Pittsburgh Post-Gazette

Retired U.S. Army general and former CIA chief David H. Petraeus appears on his way to receiving light punishment for taking home and handing to his mistress, who was writing his biography, highly classified intelligence documents.

The law prohibits Petraeus from carrying such documents around or passing them to someone such as Paula Broadwell, who was not cleared to see them. Beyond obeying the law lies the importance of the information contained in the documents and the lives that might be endangered if they came to light.

Petraeus’ action also sets a poor example for others when they see the CIA director and former senior military commander disregard the law on handling classified material, particularly as part of an extramarital affair.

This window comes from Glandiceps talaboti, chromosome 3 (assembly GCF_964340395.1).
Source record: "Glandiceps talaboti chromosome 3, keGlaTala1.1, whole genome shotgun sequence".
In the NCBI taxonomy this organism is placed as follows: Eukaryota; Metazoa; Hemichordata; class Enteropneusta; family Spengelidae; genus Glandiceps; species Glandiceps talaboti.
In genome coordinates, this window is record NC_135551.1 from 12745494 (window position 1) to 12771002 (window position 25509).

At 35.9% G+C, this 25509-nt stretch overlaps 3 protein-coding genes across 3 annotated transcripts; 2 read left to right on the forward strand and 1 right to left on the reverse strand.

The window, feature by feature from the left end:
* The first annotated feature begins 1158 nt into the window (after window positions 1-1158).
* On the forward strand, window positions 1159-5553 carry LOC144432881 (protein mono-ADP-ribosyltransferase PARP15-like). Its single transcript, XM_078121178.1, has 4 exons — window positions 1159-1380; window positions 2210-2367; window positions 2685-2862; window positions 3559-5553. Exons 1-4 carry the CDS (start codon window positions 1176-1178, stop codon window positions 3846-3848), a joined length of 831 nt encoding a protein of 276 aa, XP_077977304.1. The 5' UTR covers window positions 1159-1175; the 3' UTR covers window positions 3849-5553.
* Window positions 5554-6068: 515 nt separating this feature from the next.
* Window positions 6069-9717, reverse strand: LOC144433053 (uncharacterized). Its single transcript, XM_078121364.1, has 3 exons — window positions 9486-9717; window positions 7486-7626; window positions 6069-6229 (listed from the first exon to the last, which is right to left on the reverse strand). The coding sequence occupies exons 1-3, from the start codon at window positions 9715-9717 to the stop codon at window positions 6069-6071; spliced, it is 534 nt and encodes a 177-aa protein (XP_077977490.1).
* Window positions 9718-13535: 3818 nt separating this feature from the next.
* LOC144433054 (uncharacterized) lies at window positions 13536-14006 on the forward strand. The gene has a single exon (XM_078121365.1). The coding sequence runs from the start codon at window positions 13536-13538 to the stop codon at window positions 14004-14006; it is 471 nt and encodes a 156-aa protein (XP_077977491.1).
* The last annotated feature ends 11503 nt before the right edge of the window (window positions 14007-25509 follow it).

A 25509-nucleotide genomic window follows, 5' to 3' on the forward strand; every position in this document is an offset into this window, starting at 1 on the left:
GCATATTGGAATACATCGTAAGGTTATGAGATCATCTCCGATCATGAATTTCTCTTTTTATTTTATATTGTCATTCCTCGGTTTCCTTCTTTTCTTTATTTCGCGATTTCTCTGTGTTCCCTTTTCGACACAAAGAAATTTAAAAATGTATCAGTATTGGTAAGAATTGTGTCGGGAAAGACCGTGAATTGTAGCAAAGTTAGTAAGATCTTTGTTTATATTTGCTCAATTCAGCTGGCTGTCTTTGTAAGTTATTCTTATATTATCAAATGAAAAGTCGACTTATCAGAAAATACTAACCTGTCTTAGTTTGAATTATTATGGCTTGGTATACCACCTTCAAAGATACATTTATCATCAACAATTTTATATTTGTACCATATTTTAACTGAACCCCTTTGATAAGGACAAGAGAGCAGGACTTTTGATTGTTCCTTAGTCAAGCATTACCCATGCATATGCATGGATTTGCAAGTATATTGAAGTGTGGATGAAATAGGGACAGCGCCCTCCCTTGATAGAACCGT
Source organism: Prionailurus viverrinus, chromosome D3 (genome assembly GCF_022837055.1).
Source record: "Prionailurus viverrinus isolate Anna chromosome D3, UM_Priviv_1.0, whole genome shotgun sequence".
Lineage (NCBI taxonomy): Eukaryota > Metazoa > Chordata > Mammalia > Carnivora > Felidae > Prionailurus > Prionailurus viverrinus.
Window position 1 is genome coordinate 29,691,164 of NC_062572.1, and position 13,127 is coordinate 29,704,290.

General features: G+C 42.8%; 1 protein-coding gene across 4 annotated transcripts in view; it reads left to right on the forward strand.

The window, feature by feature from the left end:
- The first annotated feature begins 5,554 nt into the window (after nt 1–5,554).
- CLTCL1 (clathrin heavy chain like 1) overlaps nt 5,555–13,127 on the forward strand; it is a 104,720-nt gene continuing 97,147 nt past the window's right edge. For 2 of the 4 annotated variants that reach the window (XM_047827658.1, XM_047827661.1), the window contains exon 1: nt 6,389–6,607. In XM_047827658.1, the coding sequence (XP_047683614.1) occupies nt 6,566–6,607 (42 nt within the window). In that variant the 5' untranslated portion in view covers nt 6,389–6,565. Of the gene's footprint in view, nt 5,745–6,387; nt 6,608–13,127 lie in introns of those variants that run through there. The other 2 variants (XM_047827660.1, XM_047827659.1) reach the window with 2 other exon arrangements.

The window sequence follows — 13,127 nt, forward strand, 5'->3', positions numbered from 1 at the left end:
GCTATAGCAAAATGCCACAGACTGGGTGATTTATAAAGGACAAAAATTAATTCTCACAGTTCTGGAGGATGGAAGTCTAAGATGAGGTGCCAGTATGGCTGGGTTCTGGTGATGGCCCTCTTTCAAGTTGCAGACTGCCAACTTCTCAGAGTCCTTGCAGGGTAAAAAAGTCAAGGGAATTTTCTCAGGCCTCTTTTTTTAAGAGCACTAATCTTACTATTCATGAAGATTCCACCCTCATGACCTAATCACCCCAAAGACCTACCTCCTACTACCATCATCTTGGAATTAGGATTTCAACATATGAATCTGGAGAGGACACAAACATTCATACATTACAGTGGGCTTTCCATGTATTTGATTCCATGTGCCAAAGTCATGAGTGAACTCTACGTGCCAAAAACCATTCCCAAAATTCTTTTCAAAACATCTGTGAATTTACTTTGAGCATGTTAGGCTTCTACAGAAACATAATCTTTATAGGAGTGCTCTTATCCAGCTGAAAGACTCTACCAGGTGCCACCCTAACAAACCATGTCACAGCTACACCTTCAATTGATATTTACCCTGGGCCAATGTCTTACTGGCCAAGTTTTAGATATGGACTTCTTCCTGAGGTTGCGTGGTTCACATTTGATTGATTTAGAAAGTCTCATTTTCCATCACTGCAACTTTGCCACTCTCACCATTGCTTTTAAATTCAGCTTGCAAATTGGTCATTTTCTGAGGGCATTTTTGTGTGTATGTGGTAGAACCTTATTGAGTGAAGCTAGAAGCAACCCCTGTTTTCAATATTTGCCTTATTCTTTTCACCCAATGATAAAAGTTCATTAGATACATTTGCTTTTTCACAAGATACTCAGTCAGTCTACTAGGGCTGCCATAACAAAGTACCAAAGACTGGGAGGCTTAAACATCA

All this raises the question of what penalty Petraeus should receive. In reaching an agreement with the federal government to plead guilty to a misdemeanor charge of mishandling classified materials even after he lied about it to the FBI, Petraeus is not likely to see prison time. Prosecutors want him to serve two years’ probation and to pay a $40,000 fine.

Part of the argument for going easy on Petraeus is that his reputation has already been damaged by what he did and by his consequential departure from the CIA in 2012. His post-CIA income, from speaking fees and lucrative employment at New York investment firm KKR, suggests otherwise.

A prison term is in order, to make clear the gravity of his offenses and to serve as an example to others who might consider playing fast and loose with the nation’s most closely held secrets.